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Candy in The Bluest EyeMorrison makes references to candy in most of her novels, but in...

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podunc | College Teacher | (Level 2) Associate Educator

Posted April 15, 2008 at 1:23 PM via web

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Candy in The Bluest Eye

Morrison makes references to candy in most of her novels, but in The Bluest Eye candy imagery is especially powerful. There is a scene where Pecola buys Mary Jane candies in Mr. Yacobowski's store and feels "inexplicable shame," the pedophile Mr. Henry lures little girls with candy, and Pecola's mother, Pauline Breedlove, loses her front tooth when she bites into a piece of candy at the movies. Candy seems to be associated with both shame and sexuality. What is Morrison saying with these images?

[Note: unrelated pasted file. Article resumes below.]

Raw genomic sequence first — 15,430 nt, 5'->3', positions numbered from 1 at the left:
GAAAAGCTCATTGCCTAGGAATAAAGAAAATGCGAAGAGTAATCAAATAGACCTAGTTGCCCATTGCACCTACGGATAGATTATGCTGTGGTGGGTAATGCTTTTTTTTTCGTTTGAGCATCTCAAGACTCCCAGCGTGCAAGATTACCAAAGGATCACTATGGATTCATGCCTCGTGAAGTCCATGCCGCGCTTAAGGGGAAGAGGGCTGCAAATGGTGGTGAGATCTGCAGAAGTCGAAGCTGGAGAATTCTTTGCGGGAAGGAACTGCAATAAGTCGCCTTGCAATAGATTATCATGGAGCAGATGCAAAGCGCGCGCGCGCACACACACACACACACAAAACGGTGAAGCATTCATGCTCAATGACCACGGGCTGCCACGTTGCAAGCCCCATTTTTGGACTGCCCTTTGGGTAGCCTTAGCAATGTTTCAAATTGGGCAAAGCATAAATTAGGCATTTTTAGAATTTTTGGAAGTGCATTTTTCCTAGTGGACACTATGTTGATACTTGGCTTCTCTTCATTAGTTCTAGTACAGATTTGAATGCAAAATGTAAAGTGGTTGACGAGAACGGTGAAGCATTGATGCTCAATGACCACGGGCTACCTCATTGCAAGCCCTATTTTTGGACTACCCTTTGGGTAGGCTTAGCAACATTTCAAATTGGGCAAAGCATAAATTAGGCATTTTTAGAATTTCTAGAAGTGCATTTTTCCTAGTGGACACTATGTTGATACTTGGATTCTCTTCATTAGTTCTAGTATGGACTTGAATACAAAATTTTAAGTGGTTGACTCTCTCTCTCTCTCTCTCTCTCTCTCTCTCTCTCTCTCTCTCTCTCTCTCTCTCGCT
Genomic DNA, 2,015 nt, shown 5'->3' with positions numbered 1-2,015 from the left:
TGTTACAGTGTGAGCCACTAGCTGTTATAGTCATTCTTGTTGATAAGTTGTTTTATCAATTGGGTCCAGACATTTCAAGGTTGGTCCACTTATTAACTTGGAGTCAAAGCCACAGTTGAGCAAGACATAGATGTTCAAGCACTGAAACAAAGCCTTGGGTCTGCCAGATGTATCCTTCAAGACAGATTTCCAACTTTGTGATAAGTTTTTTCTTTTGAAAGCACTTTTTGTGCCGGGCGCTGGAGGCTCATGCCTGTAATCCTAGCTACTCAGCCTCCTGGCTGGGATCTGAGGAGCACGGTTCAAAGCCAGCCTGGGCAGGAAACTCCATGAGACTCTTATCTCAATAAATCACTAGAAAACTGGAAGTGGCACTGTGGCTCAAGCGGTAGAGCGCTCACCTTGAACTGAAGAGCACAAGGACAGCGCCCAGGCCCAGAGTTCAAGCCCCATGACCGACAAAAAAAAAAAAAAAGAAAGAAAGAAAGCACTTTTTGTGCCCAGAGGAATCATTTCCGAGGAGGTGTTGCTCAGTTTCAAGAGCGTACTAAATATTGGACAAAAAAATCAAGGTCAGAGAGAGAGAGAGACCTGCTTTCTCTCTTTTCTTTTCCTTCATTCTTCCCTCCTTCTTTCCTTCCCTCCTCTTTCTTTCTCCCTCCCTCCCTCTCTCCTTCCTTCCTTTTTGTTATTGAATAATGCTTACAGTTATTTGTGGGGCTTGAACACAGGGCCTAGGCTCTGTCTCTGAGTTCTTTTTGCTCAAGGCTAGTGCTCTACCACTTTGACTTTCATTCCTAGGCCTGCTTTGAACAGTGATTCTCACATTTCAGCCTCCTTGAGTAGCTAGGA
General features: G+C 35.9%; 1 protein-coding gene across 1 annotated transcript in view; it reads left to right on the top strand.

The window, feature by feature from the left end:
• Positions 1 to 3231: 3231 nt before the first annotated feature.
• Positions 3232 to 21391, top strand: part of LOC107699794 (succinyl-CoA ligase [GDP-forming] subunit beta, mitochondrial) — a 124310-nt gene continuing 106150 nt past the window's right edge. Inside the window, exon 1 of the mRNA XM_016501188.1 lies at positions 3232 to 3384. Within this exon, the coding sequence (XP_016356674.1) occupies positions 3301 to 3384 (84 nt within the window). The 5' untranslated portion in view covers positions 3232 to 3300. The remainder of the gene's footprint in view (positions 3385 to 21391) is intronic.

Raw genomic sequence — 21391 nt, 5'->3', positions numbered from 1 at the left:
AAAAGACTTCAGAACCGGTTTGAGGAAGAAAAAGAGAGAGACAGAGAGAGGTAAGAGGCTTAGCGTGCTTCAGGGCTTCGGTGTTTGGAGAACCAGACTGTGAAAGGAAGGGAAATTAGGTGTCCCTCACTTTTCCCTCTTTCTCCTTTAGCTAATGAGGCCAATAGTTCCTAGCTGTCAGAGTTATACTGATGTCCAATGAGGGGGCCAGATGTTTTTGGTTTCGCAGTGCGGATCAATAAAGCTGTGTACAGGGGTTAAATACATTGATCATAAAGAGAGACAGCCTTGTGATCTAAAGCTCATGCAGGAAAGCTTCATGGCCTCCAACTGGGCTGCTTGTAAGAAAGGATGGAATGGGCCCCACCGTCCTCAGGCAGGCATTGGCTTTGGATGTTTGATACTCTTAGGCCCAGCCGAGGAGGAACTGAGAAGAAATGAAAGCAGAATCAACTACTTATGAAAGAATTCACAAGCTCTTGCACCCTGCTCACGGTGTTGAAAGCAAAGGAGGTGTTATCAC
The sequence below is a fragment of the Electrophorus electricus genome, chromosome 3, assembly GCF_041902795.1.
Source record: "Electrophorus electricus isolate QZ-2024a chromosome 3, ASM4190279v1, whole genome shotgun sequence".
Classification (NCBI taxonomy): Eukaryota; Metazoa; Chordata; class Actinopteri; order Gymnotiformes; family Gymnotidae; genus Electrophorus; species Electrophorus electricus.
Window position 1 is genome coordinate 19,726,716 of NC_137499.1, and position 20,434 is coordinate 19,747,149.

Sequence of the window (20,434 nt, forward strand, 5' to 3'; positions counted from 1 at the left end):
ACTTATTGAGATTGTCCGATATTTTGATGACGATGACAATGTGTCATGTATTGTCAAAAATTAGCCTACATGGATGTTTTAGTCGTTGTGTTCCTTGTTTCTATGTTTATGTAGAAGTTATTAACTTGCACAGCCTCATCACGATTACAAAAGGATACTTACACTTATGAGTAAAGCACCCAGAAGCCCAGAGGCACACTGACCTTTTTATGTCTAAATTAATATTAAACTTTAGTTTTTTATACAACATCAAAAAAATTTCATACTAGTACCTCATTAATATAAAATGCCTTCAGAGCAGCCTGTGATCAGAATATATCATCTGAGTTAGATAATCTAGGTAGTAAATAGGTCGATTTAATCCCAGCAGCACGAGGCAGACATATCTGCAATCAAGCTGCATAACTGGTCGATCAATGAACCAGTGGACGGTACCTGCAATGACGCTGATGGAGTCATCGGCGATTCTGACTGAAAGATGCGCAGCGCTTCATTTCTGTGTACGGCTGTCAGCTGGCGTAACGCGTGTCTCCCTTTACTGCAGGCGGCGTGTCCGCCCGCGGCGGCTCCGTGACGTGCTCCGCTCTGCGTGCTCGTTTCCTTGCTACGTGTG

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cetaylorplfd | High School Teacher | (Level 3) Senior Educator

Posted February 9, 2010 at 11:43 AM (Answer #2)

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As a symbol, candy is a reference that we typically associate with children and all the connotations of childhood:  joy, purity, and innocence.  Placing candy as a symbol in scenes that center around shame regarding identity and sexuality challenges our perceptions of how we justify feelings of shame.  When Pecola buys Mary Janes from Mr. Yacobowski, he is disgusted by the thought of touching her hand, and Pecola internalizes this shame.  But should she? 

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